A record has been broken – quite literally – in the West Antarctic ice sheet: scientists drilled down over two kilometers deep. But they weren’t drilling for oil or gas – they were searching for climate history.
The scientists are led by Dr. Andy Smith from British Antarctic Survey (BAS) and are part of a long-term project named BEAMISH (Bed Access, Monitoring and Ice Sheet History). This wasn’t the first attempt to drill so deep in the ice sheet – the project tried and failed fifteen years ago in 2004.
But the scientists’ resolve this time around was strong. For the last 12 weeks the team of 11 researchers has been spending their days freezing (or to be more accurate, -30 degrees Celsius below freezing) near the Rutford Ice Stream. On Tuesday, January 8th after a 63-hour nonstop drilling operation, the team reached their goal, pushing through sediment 2152 meters under the surface. Dr. Smith was ecstatic:
"I have waited for this moment for a long time and am delighted that we've finally achieved our goal. There are gaps in our knowledge of what's happening in West Antarctica and by studying the area where the ice sits on soft sediment we can understand better how this region may change in the future and contribute to global sea-level rise."
So how did the scientists do it? Instead of using a conventional corer to bring up ice segments, the team relied on hot water at a very high pressure to make their hole. While this method doesn’t allow for bringing up ice cores, once the hole is established, sediments can be retrieved from great depths.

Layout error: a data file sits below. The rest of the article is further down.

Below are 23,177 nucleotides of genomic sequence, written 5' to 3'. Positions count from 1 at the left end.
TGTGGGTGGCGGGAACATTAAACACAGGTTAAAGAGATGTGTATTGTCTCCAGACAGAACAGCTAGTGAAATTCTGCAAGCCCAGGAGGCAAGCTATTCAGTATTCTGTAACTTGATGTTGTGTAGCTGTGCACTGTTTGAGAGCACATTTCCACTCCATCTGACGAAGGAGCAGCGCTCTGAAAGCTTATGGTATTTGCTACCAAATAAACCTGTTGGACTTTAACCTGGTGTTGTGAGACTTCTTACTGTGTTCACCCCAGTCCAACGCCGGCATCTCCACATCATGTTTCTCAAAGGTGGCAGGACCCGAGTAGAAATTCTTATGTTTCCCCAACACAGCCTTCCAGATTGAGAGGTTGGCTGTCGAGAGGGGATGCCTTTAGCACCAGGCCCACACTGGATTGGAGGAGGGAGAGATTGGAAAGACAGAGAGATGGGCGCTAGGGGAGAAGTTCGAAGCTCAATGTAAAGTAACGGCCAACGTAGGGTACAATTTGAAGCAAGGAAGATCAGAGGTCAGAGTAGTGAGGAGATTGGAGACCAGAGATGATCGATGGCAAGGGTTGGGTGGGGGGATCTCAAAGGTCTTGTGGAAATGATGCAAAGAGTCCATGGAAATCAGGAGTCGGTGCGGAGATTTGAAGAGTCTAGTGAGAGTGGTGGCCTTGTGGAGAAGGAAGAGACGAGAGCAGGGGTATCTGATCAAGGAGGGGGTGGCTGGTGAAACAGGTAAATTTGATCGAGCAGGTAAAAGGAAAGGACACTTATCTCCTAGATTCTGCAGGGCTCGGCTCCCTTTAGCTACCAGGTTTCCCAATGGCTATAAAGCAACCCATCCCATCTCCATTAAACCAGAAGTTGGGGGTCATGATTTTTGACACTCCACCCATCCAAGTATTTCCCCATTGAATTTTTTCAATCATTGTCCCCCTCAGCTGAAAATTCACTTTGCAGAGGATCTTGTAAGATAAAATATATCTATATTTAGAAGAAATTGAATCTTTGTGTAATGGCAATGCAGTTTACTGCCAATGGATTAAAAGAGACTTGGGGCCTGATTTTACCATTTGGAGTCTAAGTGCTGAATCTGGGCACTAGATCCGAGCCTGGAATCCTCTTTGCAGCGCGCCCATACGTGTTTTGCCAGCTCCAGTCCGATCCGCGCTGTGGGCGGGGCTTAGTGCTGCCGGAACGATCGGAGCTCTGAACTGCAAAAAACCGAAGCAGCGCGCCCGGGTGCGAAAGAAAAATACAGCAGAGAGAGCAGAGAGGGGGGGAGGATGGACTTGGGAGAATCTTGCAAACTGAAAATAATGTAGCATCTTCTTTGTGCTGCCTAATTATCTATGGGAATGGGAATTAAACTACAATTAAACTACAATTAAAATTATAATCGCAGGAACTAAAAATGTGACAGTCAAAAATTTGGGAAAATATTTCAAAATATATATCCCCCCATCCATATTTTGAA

That was the goal behind this hole, say the researchers. Retrieving sediments from the bottom of Rutford will help the BAS team understand how the stream is moving and how fast the ice is moving at its base. This will in turn shed light on how West Antarctica is melting under climate change conditions.
But just because the hole breaks the record for the deepest hole drilled in the region using a hot-water drill doesn’t mean the team is stopping there. Already news that they have drilled a second hole has surfaced. The team reports that they hope to drill two holes at two different sites in order to best collect a range of sediments from the stream.
"There's one site where the sediments are much stiffer and harder, and the other where they're much softer. We want to look at the different properties," said Dr. Keith Makinson. The researchers plan to continue their work in the region
The team has now drilled two holes (with the second completed on January 22) and plan to be working on the ice until mid-February.